Document firm expands search for deeds in all 16 Maine counties

Posted Sept. 28, 2009, at 7:39 p.m.

ELLSWORTH, Maine — A firm that sued Hancock County over the price it charges for copies of its deed-related documents has sent similar Freedom of Access law requests to all other 15 counties in Maine.

MacImage of Maine, based in Cumberland, plans to make copies of official deed documents from every county in Maine available on its Web site.

In 2008, MacImage filed a request under Maine’s Freedom of Access Law with Hancock County to obtain electronic copies of documents filed in its Registry of Deeds. The county said it would provide MacImage with the copies it requested but told the company it would have to pay $1.50 per page, which is the same rate the general public pays for electronic and paper copies.

That’s when MacImage took Hancock County to court. Because of the volume of documents requested by MacImage, the company claimed that rate effectively made the firm’s access to the public documents financially prohibitive. Instead, the company claimed, the county should charge only enough to recover its cost in pro-ducing the copies, which in electronic form cost virtually nothing.

Earlier this month, a judge in Cumberland County Superior Court ruled in MacImage’s favor and ordered Hancock County to provide the copies at cost.

On Friday, MacImage sent out similar FOA requests for documents to every other county in the state. The letters cite the court decision in making the company’s request for copies.

John Simpson, owner of MacImage, said Monday that he is not sure how other counties will respond to the FOA requests. He said he hopes at least some of them will react to the court decision by providing copies at cost.

“I don’t know how well it will be received,” Simpson said. “It seemed like [filing FOA requests] was the best way to go [in obtaining the documents].”

According to Simpson, selling copies of the public records through his company’s Web site will be beneficial to the public because it will provide one-stop shopping for people who access such records for work, such as land surveyors and title researchers. Visitors will be able to search for and view records on the MacImage Web site at no charge, he said.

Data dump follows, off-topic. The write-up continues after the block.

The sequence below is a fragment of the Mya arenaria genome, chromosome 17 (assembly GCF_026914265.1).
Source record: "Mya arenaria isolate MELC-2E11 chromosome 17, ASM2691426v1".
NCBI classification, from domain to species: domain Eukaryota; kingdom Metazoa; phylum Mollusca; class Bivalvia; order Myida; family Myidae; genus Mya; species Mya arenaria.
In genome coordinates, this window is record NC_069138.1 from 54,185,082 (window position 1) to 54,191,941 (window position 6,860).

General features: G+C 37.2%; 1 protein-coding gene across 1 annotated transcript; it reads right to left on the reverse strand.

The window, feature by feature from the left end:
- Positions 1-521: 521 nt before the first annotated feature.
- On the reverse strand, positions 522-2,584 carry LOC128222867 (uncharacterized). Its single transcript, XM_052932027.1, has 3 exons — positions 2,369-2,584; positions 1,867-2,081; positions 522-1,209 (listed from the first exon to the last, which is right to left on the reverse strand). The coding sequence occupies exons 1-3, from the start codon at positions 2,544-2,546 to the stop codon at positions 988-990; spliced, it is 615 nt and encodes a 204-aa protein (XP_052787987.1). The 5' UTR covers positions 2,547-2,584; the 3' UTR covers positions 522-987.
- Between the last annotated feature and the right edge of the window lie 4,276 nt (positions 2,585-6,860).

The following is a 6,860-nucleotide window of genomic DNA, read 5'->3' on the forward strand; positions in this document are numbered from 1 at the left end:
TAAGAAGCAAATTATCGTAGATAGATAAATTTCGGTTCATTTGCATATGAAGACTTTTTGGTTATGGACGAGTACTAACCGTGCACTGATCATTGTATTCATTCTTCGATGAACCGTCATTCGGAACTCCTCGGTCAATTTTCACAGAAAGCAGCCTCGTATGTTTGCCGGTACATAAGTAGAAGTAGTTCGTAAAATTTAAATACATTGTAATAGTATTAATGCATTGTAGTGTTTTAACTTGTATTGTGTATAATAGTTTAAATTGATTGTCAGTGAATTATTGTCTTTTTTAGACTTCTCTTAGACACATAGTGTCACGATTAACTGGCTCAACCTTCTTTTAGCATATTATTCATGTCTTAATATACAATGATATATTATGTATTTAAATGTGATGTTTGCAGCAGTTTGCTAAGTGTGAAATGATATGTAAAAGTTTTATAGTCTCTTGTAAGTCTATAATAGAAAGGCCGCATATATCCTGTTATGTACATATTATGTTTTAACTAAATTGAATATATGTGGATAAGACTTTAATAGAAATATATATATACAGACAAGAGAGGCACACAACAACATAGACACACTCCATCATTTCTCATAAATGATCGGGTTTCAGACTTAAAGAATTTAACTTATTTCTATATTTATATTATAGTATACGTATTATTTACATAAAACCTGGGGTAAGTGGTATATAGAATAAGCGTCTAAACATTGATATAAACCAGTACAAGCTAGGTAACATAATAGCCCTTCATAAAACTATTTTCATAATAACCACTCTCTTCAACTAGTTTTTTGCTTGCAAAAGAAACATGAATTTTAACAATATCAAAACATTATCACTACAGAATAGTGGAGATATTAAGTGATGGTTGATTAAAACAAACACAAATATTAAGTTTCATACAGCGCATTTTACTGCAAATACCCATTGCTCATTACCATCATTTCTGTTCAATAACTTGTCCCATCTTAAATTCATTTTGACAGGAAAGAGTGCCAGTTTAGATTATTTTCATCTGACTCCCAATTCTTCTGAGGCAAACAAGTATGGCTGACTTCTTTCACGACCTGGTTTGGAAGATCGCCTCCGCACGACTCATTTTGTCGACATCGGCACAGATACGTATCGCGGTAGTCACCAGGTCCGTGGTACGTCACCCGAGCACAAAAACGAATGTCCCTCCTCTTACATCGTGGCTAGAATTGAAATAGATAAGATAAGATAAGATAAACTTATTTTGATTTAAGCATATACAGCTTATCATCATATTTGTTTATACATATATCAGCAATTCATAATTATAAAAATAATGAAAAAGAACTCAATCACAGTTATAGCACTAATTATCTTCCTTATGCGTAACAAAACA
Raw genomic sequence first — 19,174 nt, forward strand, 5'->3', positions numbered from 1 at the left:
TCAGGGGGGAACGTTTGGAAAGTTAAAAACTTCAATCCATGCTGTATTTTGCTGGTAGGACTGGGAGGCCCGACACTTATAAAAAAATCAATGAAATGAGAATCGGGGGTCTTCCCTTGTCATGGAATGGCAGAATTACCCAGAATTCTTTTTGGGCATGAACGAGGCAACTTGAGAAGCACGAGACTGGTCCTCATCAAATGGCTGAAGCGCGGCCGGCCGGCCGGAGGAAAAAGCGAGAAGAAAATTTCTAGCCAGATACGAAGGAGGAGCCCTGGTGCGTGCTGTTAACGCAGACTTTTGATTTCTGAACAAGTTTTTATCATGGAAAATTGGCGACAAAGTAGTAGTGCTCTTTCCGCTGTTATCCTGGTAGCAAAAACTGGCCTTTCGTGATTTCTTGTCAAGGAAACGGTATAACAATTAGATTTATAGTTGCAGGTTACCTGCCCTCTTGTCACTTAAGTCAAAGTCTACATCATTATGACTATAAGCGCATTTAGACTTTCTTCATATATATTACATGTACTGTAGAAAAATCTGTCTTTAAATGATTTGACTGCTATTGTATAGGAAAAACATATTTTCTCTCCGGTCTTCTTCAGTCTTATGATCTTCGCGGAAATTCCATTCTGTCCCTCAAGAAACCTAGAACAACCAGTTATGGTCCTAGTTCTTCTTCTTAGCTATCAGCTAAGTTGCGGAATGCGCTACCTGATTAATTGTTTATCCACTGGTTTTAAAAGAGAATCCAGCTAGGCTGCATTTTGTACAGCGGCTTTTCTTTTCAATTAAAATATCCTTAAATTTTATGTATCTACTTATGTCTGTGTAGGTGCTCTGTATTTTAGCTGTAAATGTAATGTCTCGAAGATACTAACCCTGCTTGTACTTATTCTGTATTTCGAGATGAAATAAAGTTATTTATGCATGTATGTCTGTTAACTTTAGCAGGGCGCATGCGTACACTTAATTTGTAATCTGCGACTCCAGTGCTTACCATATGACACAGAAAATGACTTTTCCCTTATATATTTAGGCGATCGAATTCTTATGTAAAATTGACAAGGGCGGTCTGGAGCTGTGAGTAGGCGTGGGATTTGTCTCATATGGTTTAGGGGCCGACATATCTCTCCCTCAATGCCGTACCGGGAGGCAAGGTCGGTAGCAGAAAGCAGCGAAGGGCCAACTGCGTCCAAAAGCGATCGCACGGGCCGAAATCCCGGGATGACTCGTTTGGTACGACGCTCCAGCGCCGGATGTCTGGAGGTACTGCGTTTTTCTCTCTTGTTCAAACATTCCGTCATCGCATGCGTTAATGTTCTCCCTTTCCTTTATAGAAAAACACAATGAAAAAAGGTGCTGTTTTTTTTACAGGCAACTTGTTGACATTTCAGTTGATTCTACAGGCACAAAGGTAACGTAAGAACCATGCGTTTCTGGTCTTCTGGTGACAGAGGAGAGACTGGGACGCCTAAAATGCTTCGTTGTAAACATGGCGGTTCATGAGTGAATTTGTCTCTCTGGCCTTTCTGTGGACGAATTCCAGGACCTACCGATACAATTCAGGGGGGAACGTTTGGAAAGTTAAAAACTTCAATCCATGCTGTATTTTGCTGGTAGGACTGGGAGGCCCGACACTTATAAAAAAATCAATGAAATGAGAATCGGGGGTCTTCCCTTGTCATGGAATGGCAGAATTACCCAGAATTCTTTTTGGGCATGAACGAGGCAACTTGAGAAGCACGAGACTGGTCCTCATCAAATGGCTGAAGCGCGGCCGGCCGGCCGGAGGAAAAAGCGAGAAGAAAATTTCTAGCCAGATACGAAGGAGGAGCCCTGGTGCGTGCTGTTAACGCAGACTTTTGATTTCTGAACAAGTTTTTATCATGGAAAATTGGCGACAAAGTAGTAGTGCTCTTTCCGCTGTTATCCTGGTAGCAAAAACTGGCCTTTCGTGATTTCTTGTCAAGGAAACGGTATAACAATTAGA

Without one such Web site to use, Simpson said, people have to travel from county seat to county seat or learn how to use multiple different systems on multiple county Web sites. And, he said, they have to pay different rates for copies in each county.

Robert Howe, executive director of the Maine County Commissioners Association, said Monday that MacImage is entitled to copies of deeds-related records in every county in Maine.

But the recent court decision is not binding in any other county except Hancock County, he said, and counties should be allowed to charge reasonable fees for copies of public documents. Taxpayers should not have to bear all the costs of running county registry of deeds departments, he said.

Howe said he has not researched what counties charge for copies, but in principle the association supports the current practice of allowing counties to determine what their rates should be.

“I think a user fee is appropriate,” Howe said. “I am sure the counties will comply” with the FOA requests.

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